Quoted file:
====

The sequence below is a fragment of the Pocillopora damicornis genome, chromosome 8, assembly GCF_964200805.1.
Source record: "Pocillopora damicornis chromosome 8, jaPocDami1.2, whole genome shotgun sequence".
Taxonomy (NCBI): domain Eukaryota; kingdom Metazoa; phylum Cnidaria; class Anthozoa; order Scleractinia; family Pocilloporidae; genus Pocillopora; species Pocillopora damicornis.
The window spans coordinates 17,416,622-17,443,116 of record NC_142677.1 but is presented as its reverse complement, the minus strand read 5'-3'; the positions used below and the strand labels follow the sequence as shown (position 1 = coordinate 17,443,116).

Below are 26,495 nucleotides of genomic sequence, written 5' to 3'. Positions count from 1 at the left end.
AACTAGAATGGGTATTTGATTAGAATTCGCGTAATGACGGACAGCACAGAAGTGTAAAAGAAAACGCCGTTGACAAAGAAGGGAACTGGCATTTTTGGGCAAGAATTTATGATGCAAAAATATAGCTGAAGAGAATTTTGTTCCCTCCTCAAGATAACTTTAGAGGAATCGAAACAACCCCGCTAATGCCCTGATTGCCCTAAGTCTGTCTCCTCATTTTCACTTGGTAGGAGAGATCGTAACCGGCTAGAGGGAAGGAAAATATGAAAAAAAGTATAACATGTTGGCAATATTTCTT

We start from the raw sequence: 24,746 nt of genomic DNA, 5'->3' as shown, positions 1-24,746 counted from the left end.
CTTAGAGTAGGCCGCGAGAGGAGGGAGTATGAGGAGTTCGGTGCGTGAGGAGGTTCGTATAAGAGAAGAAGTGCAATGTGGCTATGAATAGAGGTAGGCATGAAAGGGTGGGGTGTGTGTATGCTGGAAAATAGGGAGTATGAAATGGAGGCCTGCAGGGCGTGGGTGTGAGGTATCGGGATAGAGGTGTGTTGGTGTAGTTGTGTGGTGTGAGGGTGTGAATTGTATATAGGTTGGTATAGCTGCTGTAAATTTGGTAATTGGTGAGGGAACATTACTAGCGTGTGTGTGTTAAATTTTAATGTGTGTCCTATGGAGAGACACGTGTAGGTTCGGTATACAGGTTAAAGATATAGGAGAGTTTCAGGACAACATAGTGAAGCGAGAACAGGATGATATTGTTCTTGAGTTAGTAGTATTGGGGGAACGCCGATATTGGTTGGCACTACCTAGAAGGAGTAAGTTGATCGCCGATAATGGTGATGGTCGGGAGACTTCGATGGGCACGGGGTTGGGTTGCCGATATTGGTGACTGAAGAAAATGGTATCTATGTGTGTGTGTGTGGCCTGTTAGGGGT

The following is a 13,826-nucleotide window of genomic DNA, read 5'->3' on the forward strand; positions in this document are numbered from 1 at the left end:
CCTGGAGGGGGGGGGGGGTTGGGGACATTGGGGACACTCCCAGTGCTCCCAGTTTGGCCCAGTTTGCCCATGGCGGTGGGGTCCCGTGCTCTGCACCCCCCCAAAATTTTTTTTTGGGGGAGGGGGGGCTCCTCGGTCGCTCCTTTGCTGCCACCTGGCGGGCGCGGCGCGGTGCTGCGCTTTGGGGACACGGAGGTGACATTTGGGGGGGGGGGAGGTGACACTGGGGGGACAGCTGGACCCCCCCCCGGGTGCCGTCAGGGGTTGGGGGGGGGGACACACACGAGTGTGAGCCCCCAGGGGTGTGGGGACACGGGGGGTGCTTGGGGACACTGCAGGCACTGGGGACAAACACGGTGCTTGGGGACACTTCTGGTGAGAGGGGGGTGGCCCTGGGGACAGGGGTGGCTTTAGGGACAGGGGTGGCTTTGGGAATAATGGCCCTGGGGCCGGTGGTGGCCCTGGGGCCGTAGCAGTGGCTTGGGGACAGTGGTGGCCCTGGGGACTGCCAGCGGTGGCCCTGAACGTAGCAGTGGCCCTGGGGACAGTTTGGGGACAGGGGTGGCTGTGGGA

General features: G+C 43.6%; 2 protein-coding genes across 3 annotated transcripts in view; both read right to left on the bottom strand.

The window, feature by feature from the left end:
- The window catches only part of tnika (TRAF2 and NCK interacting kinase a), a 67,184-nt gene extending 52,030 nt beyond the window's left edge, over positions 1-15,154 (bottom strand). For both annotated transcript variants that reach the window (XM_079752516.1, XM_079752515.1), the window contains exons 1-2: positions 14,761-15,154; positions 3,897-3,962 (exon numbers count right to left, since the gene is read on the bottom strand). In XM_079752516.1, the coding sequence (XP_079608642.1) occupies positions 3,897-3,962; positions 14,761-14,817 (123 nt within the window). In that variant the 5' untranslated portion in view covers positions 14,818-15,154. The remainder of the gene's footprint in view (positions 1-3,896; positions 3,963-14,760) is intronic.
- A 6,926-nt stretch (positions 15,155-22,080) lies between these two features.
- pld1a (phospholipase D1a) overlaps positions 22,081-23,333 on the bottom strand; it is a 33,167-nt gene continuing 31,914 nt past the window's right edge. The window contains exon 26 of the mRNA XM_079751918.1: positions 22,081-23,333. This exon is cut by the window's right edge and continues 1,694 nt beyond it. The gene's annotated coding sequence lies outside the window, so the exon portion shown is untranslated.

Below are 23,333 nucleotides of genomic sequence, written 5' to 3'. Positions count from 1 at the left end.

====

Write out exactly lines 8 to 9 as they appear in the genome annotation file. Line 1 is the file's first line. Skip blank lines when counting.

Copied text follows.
CTTAGAGTAGGCCGCGAGAGGAGGGAGTATGAGGAGTTCGGTGCGTGAGGAGGTTCGTATAAGAGAAGAAGTGCAATGTGGCTATGAATAGAGGTAGGCATGAAAGGGTGGGGTGTGTGTATGCTGGAAAATAGGGAGTATGAAATGGAGGCCTGCAGGGCGTGGGTGTGAGGTATCGGGATAGAGGTGTGTTGGTGTAGTTGTGTGGTGTGAGGGTGTGAATTGTATATAGGTTGGTATAGCTGCTGTAAATTTGGTAATTGGTGAGGGAACATTACTAGCGTGTGTGTGTTAAATTTTAATGTGTGTCCTATGGAGAGACACGTGTAGGTTCGGTATACAGGTTAAAGATATAGGAGAGTTTCAGGACAACATAGTGAAGCGAGAACAGGATGATATTGTTCTTGAGTTAGTAGTATTGGGGGAACGCCGATATTGGTTGGCACTACCTAGAAGGAGTAAGTTGATCGCCGATAATGGTGATGGTCGGGAGACTTCGATGGGCACGGGGTTGGGTTGCCGATATTGGTGACTGAAGAAAATGGTATCTATGTGTGTGTGTGTGGCCTGTTAGGGGT

The following is a 13,826-nucleotide window of genomic DNA, read 5'->3' on the forward strand; positions in this document are numbered from 1 at the left end: